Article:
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Pasadena gets its guerrilla art 18-foot fork back

Pasadena gets its fork back

After nearly two years of planning, prodding and debate, a group of Pasadena residents finally got its big wish: The city let them permanently stick their 18-foot fork in the road.

"It's not going anywhere," said a triumphant Phil Coombes, who has been part of the so-called Fork in the Road Gang since its inception.

Last month, a group of about 10 dedicated friends resurrected the enormous wooden utensil at the median that splits St. John and Pasadena avenues.

With a handful of enthusiastic locals cheering them on, the developers cemented the guerrilla art into "fork plaza" more than a year after the California Transportation Authority forced them to carry it away.

Now, it's here to stay.

"It's made such a wonderful impression on people," said resident Bob Stane, who received the fork as a surprise and very public birthday gift in 2009. "I think we've sort of altered the outlook on outdoor art in Pasadena."

Like many residents, Stane often drove past the dividing median, and he always joked that the fork in the road needed a fork. So for his 75th birthday, his friend and former coworker, Ken Marshall, gave him exactly he asked for.

Marshall said he worked for two weeks to erect the giant silver utensil. Then, one night after Stane's birthday, Marshall and friends put it up overnight, wearing fake Caltrans uniforms and waving at police as they drove by.

On Halloween morning 2009, Stane encountered the belated birthday gift.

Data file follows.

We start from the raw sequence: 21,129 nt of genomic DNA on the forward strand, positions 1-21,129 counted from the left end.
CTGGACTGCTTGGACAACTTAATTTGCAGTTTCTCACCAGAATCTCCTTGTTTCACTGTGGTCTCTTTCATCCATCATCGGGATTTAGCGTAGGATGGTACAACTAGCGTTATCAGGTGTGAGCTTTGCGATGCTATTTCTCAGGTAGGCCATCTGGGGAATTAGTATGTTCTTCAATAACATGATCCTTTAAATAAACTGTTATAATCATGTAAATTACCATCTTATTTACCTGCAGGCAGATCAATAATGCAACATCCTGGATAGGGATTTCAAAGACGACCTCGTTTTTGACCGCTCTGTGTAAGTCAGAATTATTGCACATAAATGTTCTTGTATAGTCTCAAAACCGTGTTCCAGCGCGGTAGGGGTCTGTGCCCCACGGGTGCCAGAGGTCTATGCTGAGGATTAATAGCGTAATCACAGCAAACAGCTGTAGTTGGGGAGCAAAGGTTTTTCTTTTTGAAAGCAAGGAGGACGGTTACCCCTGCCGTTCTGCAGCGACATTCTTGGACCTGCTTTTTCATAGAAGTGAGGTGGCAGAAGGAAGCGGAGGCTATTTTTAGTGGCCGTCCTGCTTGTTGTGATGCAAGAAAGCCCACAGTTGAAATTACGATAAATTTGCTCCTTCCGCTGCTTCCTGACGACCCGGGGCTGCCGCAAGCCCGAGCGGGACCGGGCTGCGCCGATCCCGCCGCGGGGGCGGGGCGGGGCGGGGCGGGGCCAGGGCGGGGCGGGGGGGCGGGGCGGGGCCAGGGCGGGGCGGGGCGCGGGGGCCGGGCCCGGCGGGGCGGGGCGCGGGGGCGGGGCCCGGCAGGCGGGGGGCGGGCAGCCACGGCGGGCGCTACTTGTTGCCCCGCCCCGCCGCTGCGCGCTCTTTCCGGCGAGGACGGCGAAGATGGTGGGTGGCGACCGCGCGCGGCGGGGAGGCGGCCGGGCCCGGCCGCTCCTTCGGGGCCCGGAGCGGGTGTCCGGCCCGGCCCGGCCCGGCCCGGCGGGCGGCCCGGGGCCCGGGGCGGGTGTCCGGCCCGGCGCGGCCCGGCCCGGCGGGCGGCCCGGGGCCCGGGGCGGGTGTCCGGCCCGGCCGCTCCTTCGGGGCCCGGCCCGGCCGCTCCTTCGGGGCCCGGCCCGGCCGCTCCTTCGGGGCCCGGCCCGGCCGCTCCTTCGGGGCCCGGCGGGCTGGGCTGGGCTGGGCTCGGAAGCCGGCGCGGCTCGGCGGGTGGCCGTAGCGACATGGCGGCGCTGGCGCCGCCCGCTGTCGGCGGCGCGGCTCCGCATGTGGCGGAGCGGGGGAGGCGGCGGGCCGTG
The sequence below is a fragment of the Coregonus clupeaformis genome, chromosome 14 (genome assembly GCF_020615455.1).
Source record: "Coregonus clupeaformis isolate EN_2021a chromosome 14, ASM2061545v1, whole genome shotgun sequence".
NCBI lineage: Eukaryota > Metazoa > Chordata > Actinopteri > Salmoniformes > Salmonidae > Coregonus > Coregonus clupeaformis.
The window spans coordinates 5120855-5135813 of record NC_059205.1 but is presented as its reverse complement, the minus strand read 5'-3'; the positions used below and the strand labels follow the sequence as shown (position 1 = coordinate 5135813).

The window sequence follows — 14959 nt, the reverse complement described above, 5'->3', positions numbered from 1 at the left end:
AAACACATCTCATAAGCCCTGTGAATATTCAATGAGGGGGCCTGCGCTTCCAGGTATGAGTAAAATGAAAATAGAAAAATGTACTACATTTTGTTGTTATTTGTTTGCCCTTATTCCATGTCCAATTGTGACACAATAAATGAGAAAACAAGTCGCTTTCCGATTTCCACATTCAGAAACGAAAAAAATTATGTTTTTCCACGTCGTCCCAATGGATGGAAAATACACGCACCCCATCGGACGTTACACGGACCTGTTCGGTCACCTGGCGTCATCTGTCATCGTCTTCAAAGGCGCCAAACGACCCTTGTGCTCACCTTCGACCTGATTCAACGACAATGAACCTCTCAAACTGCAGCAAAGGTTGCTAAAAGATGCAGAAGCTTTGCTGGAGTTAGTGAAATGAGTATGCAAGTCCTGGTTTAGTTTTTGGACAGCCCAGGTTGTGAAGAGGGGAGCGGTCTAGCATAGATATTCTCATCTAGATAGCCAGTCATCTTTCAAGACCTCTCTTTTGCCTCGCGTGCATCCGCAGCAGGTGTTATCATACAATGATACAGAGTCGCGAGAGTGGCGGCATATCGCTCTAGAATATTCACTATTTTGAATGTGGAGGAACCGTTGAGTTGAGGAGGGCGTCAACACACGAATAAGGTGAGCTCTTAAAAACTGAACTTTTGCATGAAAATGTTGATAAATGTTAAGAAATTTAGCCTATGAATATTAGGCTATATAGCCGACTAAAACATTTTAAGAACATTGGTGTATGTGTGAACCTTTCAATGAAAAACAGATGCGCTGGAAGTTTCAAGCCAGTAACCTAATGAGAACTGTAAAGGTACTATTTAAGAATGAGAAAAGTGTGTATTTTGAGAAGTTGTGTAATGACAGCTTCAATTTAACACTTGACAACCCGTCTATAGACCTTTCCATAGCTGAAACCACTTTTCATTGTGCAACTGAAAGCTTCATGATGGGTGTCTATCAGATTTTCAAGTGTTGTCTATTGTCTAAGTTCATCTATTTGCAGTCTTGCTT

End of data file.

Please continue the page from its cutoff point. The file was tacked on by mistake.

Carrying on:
"My oldest son is a police officer and he said, 'Dad, you're going to jail for this,' " Marshall recalled. "I didn't expect it to last more than two or three days."

But the fork's popularity saved it from immediate removal. Caltrans, which owns the median, allowed the fork to remain for six months before its makers had to take it home.

Eventually, however, Caltrans spokeswoman Kelly Markham said the agency and the city worked out an agreement to allow for public art in that space. The fork's creators collaborated with city engineers and got two city permits in August to reinstall it.

Now the fork is refurbished, reinforced and insured by the Fork in the Road Gang.

To celebrate its return, the gang is hoping to "Put a Fork in Hunger." In coordination with Union Station Homeless Services, Coombes said the group is hoping to collect five tons of food at fork plaza this weekend. Donations will feed people in Pasadena's Central Park on Thanksgiving Day.

The drive will be held Saturday and Sunday from 8 a.m. to 4 p.m. at the "fork plaza," near 200 Bellefontaine Street.

Meanwhile, Marshall is proud that his creation will remain in the city for the foreseeable future. Perhaps, he says, his kids and grandkids will remember him when they drive by.

When that happens, he says, they'll call it "fork-lore."

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-- Matt Stevens

Photo: File photo of "The Fork in the Road" in Pasadena. Credit: Bob Chamberlin / Los Angeles Times

 
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L.A. Now is the Los Angeles Times’ breaking news section for Southern California. It is produced by more than 80 reporters and editors in The Times’ Metro section, reporting from the paper’s downtown Los Angeles headquarters as well as bureaus in Costa Mesa, Long Beach, San Diego, San Francisco, Sacramento, Riverside, Ventura and West Los Angeles.
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